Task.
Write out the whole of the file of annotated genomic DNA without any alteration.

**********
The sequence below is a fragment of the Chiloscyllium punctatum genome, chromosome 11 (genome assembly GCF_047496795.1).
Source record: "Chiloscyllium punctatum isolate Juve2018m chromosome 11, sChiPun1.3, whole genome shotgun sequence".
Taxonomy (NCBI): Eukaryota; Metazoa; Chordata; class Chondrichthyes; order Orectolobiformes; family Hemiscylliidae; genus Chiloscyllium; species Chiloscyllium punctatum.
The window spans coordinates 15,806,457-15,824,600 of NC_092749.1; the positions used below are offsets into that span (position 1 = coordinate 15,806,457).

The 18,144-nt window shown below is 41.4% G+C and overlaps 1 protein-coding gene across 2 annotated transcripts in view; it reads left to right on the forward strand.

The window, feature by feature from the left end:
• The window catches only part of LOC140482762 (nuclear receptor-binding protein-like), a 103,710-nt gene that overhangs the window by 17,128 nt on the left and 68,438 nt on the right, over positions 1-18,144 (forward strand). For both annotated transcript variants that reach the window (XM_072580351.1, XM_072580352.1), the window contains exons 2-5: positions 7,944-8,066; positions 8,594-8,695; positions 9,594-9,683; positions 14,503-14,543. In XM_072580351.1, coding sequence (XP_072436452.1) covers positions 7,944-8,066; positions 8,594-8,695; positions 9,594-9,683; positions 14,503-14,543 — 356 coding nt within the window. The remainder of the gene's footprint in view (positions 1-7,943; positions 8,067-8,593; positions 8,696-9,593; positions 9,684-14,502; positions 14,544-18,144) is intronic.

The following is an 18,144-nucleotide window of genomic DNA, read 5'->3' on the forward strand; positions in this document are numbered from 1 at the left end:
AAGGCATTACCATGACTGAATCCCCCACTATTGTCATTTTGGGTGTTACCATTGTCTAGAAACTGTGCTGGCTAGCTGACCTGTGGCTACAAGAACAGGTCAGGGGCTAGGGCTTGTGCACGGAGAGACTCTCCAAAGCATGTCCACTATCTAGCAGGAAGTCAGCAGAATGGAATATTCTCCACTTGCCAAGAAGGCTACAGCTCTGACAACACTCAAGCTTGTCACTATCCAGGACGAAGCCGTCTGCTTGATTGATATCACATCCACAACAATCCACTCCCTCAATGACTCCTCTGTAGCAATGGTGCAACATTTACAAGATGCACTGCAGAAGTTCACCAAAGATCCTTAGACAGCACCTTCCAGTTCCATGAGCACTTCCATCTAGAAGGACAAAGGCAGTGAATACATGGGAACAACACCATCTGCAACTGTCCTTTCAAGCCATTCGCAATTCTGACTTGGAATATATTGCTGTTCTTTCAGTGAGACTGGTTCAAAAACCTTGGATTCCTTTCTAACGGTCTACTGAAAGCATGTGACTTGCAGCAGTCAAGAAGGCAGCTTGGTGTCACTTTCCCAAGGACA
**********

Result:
The sequence below is a fragment of the Chiloscyllium punctatum genome, chromosome 11 (genome assembly GCF_047496795.1).
Source record: "Chiloscyllium punctatum isolate Juve2018m chromosome 11, sChiPun1.3, whole genome shotgun sequence".
Taxonomy (NCBI): Eukaryota; Metazoa; Chordata; class Chondrichthyes; order Orectolobiformes; family Hemiscylliidae; genus Chiloscyllium; species Chiloscyllium punctatum.
The window spans coordinates 15,806,457-15,824,600 of NC_092749.1; the positions used below are offsets into that span (position 1 = coordinate 15,806,457).

The 18,144-nt window shown below is 41.4% G+C and overlaps 1 protein-coding gene across 2 annotated transcripts in view; it reads left to right on the forward strand.

The window, feature by feature from the left end:
• The window catches only part of LOC140482762 (nuclear receptor-binding protein-like), a 103,710-nt gene that overhangs the window by 17,128 nt on the left and 68,438 nt on the right, over positions 1-18,144 (forward strand). For both annotated transcript variants that reach the window (XM_072580351.1, XM_072580352.1), the window contains exons 2-5: positions 7,944-8,066; positions 8,594-8,695; positions 9,594-9,683; positions 14,503-14,543. In XM_072580351.1, coding sequence (XP_072436452.1) covers positions 7,944-8,066; positions 8,594-8,695; positions 9,594-9,683; positions 14,503-14,543 — 356 coding nt within the window. The remainder of the gene's footprint in view (positions 1-7,943; positions 8,067-8,593; positions 8,696-9,593; positions 9,684-14,502; positions 14,544-18,144) is intronic.

The following is an 18,144-nucleotide window of genomic DNA, read 5'->3' on the forward strand; positions in this document are numbered from 1 at the left end:
AAGGCATTACCATGACTGAATCCCCCACTATTGTCATTTTGGGTGTTACCATTGTCTAGAAACTGTGCTGGCTAGCTGACCTGTGGCTACAAGAACAGGTCAGGGGCTAGGGCTTGTGCACGGAGAGACTCTCCAAAGCATGTCCACTATCTAGCAGGAAGTCAGCAGAATGGAATATTCTCCACTTGCCAAGAAGGCTACAGCTCTGACAACACTCAAGCTTGTCACTATCCAGGACGAAGCCGTCTGCTTGATTGATATCACATCCACAACAATCCACTCCCTCAATGACTCCTCTGTAGCAATGGTGCAACATTTACAAGATGCACTGCAGAAGTTCACCAAAGATCCTTAGACAGCACCTTCCAGTTCCATGAGCACTTCCATCTAGAAGGACAAAGGCAGTGAATACATGGGAACAACACCATCTGCAACTGTCCTTTCAAGCCATTCGCAATTCTGACTTGGAATATATTGCTGTTCTTTCAGTGAGACTGGTTCAAAAACCTTGGATTCCTTTCTAACGGTCTACTGAAAGCATGTGACTTGCAGCAGTCAAGAAGGCAGCTTGGTGTCACTTTCCCAAGGACA